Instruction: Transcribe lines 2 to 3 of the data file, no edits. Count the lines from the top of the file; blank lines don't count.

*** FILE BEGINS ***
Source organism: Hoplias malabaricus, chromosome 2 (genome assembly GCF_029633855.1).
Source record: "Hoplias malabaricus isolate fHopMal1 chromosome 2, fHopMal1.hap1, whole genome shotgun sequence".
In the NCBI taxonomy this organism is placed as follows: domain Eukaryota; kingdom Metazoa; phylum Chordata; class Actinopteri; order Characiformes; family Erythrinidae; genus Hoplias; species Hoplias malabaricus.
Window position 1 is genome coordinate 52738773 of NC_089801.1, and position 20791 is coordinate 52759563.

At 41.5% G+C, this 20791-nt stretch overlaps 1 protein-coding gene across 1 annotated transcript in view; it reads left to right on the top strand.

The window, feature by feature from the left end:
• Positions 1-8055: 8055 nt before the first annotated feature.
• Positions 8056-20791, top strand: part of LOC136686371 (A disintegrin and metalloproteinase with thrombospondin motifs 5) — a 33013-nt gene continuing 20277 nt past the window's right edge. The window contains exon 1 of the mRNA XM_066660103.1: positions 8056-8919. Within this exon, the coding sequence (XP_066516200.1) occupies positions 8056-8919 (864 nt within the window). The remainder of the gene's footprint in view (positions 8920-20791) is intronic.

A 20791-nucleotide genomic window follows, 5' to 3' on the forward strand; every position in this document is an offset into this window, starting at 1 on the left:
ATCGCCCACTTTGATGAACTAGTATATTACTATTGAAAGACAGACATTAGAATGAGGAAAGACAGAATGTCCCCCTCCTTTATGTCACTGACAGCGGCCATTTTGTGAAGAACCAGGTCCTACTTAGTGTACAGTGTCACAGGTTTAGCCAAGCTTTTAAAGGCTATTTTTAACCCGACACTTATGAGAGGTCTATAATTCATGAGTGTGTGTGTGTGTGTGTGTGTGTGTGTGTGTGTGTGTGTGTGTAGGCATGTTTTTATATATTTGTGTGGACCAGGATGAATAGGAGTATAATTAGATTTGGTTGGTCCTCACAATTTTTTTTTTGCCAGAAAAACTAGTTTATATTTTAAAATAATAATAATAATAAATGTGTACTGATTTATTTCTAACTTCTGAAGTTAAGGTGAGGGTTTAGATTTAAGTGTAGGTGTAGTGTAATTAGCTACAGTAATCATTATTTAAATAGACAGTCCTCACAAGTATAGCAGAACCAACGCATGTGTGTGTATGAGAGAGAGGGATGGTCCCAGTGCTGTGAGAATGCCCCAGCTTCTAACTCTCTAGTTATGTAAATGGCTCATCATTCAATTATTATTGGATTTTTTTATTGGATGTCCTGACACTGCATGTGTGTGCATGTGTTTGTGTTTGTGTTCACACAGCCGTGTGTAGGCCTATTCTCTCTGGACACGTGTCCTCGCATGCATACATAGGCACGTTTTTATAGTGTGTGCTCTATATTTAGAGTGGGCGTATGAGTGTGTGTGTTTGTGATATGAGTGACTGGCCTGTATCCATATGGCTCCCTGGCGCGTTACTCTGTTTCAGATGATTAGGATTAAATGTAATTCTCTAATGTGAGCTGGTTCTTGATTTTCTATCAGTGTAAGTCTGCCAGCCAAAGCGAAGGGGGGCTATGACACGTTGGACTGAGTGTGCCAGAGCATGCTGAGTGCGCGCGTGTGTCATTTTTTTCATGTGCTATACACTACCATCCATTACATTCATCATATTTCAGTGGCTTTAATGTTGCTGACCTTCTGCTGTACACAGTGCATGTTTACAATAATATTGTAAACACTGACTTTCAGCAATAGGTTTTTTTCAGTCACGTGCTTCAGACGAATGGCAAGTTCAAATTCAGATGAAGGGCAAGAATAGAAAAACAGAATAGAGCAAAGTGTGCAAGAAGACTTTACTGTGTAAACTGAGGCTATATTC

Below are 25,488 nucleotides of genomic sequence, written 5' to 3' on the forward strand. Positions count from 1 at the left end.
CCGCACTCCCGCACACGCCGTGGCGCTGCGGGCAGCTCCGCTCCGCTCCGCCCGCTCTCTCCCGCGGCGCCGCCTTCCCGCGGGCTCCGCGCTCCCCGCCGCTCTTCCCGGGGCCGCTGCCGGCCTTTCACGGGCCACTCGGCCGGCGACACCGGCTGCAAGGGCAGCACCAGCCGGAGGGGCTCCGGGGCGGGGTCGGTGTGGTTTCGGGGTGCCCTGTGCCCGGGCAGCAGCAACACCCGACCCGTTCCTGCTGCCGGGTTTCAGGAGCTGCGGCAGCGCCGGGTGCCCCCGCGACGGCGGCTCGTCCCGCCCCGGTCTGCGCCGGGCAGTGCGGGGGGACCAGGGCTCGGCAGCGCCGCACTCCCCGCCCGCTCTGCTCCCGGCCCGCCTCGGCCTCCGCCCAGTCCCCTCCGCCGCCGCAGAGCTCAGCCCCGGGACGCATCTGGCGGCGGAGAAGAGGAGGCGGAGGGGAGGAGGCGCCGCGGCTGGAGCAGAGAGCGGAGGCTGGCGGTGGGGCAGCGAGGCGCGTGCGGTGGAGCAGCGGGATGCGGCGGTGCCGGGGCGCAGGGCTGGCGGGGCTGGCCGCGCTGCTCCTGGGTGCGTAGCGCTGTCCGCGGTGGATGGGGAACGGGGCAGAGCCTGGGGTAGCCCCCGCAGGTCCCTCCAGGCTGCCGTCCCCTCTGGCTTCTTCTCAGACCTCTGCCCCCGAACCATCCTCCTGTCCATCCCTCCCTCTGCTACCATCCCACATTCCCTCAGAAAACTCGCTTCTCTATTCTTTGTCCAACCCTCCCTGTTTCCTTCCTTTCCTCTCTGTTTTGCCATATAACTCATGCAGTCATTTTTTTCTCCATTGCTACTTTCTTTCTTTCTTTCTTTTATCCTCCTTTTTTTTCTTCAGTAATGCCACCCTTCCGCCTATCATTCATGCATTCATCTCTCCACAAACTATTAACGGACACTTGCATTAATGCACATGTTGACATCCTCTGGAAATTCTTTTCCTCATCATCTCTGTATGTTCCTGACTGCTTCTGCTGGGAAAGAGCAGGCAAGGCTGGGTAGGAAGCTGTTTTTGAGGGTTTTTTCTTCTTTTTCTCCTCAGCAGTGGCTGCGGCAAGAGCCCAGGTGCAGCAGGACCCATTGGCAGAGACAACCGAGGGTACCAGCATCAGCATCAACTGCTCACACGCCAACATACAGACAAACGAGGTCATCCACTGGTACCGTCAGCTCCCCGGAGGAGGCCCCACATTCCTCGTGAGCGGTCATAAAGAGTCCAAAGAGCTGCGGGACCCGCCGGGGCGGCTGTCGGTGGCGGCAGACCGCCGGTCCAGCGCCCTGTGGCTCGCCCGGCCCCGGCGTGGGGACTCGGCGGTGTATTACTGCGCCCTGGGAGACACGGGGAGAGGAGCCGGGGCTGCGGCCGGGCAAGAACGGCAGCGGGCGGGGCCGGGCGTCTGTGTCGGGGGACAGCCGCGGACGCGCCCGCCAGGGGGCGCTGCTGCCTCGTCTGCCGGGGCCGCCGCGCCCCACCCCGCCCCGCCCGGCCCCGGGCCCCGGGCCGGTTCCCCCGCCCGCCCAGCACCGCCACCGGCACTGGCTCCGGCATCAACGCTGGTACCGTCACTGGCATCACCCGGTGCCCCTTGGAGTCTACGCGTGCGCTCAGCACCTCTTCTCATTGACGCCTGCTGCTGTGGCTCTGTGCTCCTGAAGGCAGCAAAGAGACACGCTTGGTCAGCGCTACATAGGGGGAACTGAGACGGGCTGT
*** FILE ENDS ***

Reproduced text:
Source record: "Hoplias malabaricus isolate fHopMal1 chromosome 2, fHopMal1.hap1, whole genome shotgun sequence".
In the NCBI taxonomy this organism is placed as follows: domain Eukaryota; kingdom Metazoa; phylum Chordata; class Actinopteri; order Characiformes; family Erythrinidae; genus Hoplias; species Hoplias malabaricus.